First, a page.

Pop has always had a negative connotation, especially if you consider yourself a consumer or creator of ~serious~ music. Though “pop” has always been abbreviation of “popular music,” which could be anywhere from rock and roll to R&B to reggae, it’s usually associated with the Britney Spearses and Ariana Grandes of the music world aka anything lacking real “depth” according an indie music blog that tries to take itself too seriously.
It’s actually kind of unfortunate that “pop” has become such a dirty word because when you think about it, most music is pop.
Most pop music is a blend of influences, combining elements from dance, urban, and what-have-you to create the earwarm infectious sound that oozes through radio (or Spotify, whatever). The top artists or the “popular” ones are usually self aware and know that they’re not creating deep, meaning songs because…hey, not everything needs to be.
On the flip side, there is a richness in pop music if you take the time to deconstruct it and maybe build it back up again. This week, Ryan Adams announced that he would be covering Taylor Swift’s mega-omg-wtf-hit album 1989 IN ITS ENTIRETY. Teasing clips on Twitter, the singer-songwriter made it a point to express how much was “going on in these songs” and how much fun he was having.
— Ryan Adams (@TheRyanAdams) August 7, 2015
Which bring us to the one thing that will get all pretentious music listeners to give pop a chance: THE COVER. Covers have always been my “final exam” for an artist. The ability to take someone else’s work and reshape it is a true testament to someone’s creativity, at least for me. While it’s cool to cover Frank Ocean or Drake or whatever hip artist you want to throw a dart at, the thing for artists to strut their stuff is usually pop.
The reason the cover, specifically the “pop” cover, is so enticing to indie artists is because of its flexibility. Usually the foundation or the original execution might seem bland but it is because of the simplicity of those melodies or rather, the predictability of them, that allow for experimentation and let the actual complexities of the track to come through. The funny thing is, messing with a pop song and reconstructing it to fit a particular band’s identity tends to not strip away the song’s original intent if it’s strong enough.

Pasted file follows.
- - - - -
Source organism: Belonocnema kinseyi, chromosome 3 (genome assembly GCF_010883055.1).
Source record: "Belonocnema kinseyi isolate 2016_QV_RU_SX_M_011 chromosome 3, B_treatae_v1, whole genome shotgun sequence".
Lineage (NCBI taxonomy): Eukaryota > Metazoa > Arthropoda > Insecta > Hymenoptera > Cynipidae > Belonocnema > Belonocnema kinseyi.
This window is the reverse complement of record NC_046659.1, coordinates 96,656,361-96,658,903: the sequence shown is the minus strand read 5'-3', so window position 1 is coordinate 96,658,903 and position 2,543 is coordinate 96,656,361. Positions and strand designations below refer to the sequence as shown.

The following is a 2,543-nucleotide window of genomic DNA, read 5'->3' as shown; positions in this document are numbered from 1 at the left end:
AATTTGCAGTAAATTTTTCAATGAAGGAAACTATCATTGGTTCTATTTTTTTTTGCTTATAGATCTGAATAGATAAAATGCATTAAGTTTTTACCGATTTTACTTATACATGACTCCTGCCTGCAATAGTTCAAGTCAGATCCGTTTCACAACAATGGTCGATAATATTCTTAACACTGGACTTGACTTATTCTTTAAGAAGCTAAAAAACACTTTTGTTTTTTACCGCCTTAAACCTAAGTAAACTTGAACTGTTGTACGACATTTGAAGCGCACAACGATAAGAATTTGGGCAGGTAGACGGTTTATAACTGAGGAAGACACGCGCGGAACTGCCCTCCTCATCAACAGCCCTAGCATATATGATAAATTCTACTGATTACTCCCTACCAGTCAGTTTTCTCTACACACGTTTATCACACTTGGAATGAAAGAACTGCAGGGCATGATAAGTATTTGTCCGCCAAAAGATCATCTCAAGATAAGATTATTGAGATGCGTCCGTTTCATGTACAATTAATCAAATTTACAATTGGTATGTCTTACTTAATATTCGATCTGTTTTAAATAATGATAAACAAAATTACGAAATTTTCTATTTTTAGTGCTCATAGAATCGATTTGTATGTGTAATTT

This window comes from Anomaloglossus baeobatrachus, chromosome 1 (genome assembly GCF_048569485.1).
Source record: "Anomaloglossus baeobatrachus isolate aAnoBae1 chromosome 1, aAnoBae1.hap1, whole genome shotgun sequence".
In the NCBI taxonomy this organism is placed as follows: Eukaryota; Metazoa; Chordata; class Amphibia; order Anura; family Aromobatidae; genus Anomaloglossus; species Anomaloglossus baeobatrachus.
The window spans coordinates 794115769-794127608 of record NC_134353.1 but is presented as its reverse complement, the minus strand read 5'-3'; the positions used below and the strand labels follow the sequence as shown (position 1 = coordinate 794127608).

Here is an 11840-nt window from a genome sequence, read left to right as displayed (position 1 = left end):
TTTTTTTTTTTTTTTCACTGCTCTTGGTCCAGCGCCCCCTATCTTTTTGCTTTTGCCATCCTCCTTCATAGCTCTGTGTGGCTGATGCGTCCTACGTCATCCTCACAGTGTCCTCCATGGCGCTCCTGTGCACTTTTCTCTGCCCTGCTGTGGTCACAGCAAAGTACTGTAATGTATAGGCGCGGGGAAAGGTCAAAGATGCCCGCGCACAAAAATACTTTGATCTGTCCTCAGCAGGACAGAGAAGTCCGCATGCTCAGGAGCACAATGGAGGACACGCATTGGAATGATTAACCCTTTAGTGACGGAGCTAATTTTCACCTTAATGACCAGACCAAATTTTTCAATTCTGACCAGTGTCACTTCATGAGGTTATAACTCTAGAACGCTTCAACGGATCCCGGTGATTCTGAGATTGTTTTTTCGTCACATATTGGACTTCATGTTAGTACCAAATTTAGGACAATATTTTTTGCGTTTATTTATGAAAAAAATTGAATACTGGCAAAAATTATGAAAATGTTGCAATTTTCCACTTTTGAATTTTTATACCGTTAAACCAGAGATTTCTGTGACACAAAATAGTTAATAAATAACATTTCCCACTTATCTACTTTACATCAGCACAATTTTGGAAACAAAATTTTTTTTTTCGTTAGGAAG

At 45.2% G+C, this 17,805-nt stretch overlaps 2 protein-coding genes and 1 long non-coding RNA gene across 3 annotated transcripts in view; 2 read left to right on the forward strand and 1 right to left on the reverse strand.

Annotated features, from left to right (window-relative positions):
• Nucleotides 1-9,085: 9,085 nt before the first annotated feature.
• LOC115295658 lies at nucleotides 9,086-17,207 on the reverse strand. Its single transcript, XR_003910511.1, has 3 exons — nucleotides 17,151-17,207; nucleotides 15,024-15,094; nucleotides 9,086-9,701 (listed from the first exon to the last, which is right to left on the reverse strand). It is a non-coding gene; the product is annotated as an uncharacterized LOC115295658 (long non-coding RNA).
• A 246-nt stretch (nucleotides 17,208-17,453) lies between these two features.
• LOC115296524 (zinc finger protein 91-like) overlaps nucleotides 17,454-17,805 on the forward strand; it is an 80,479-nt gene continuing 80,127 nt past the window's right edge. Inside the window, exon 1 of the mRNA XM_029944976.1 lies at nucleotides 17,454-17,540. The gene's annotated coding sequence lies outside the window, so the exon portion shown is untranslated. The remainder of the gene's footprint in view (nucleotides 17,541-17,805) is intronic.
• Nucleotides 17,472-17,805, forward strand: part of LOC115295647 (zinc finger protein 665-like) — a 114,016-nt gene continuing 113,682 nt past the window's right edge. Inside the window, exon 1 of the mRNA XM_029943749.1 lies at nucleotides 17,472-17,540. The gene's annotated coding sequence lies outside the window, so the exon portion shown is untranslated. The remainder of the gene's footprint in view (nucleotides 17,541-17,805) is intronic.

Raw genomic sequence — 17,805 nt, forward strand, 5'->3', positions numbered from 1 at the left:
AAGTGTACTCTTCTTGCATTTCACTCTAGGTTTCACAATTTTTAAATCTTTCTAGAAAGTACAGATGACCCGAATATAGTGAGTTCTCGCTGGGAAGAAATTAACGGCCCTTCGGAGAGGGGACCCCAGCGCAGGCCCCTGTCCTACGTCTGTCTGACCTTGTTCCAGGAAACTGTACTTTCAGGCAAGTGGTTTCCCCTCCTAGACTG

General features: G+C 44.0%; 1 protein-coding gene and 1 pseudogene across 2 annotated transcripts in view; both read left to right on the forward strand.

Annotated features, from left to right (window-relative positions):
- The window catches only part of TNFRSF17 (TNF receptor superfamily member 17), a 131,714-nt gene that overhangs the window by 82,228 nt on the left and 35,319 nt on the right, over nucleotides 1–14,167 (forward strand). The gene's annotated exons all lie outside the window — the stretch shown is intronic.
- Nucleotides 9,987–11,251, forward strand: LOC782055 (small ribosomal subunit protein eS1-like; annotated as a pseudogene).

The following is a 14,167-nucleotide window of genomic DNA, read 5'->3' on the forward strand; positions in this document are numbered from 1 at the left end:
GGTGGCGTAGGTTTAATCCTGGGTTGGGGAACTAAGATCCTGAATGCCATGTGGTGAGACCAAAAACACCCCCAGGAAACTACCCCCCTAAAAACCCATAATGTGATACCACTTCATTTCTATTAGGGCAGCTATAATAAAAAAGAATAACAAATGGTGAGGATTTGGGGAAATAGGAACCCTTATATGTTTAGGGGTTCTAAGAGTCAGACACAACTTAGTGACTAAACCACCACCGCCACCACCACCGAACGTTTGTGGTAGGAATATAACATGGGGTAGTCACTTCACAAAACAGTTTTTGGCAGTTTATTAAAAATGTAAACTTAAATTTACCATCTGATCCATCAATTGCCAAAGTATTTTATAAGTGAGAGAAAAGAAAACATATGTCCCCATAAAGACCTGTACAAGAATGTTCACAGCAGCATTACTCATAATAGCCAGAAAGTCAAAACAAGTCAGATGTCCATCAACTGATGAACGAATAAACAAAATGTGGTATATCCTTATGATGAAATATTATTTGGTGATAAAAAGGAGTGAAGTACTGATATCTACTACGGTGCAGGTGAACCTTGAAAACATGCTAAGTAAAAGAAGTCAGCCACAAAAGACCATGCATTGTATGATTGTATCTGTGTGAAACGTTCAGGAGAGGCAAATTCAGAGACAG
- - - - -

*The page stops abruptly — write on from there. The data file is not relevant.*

My go-to example of this is always Bastille (surprise!). It’s no secret that a big part of me enjoys their covers more than their original tracks and it’s due in part because of Dan Smith’s ability to bring forth that seriousness in pop music that is often missing. Their cover of Miley Cyrus’s “We Can’t Stop” is the absolute holy grail of pop covers. Taking what was already a rich and meaningful pop song, the Bastille spin was still able to relay Miley’s message…minus the twerking. That message being, no matter what anyone else says or thinks, she’s going to do whatever the hell she wants. And bless her for that.
In a recent interview, Smith said this about the cover: “The most important thing is not to take it too seriously and in doing that, take it completely serious. There are some songs that you think are disposable pop songs and then you sing them in a really sad way and they turn tragic.”
Which is something that I’ve expressed recently, particularly with Years & Years. To paraphrase my thoughts on their debut album Communion, their entire identity appears to be the art of hiding behind their tragedy with upbeat pop formulas. Like Smith dissected in the interview, something on the surface might feel hollow but dig a little deeper and you’ll find gold.
And that’s why we shouldn’t ever really count pop music out. While you might think you’re cool for not listening to the latest release from Carly Rae Jepsen (lol, you’re not btw because she’s honestly knocking it out of the park), there’s more to it than that. Pop music has always been around and it’s not going anywhere anytime soon. Maybe you need someone like Ryan Adams to make you see the true artistry in building the perfect pop song. Then hopefully you can reach a point where you can take it for its face value and hear that there is more to “I Really Like You” than Tom Hanks lip syncing in a cab.
Photo Credit: Ryan Adams Instagram